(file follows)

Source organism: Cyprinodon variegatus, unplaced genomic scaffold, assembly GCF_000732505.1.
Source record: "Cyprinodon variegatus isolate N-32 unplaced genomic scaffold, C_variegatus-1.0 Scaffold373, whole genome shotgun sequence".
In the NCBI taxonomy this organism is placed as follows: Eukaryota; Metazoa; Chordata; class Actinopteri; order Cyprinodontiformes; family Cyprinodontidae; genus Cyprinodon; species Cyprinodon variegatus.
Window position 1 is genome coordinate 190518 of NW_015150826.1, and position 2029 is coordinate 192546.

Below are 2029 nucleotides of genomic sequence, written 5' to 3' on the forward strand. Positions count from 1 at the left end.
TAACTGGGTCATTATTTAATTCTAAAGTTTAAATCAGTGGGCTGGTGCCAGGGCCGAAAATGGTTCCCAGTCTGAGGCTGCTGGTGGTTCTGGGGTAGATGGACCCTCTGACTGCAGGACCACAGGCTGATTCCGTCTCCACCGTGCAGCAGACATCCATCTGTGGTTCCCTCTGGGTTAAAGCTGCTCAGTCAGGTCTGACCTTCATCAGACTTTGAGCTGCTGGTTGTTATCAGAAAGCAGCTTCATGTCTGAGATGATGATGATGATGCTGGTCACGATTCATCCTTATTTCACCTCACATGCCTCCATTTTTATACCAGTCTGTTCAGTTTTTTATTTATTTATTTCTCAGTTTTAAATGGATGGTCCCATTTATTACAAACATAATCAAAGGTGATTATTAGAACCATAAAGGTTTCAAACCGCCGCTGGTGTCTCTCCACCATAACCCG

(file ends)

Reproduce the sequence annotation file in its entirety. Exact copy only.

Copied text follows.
Source organism: Cyprinodon variegatus, unplaced genomic scaffold, assembly GCF_000732505.1.
Source record: "Cyprinodon variegatus isolate N-32 unplaced genomic scaffold, C_variegatus-1.0 Scaffold373, whole genome shotgun sequence".
In the NCBI taxonomy this organism is placed as follows: Eukaryota; Metazoa; Chordata; class Actinopteri; order Cyprinodontiformes; family Cyprinodontidae; genus Cyprinodon; species Cyprinodon variegatus.
Window position 1 is genome coordinate 190518 of NW_015150826.1, and position 2029 is coordinate 192546.

Below are 2029 nucleotides of genomic sequence, written 5' to 3' on the forward strand. Positions count from 1 at the left end.
TAACTGGGTCATTATTTAATTCTAAAGTTTAAATCAGTGGGCTGGTGCCAGGGCCGAAAATGGTTCCCAGTCTGAGGCTGCTGGTGGTTCTGGGGTAGATGGACCCTCTGACTGCAGGACCACAGGCTGATTCCGTCTCCACCGTGCAGCAGACATCCATCTGTGGTTCCCTCTGGGTTAAAGCTGCTCAGTCAGGTCTGACCTTCATCAGACTTTGAGCTGCTGGTTGTTATCAGAAAGCAGCTTCATGTCTGAGATGATGATGATGATGCTGGTCACGATTCATCCTTATTTCACCTCACATGCCTCCATTTTTATACCAGTCTGTTCAGTTTTTTATTTATTTATTTCTCAGTTTTAAATGGATGGTCCCATTTATTACAAACATAATCAAAGGTGATTATTAGAACCATAAAGGTTTCAAACCGCCGCTGGTGTCTCTCCACCATAACCCG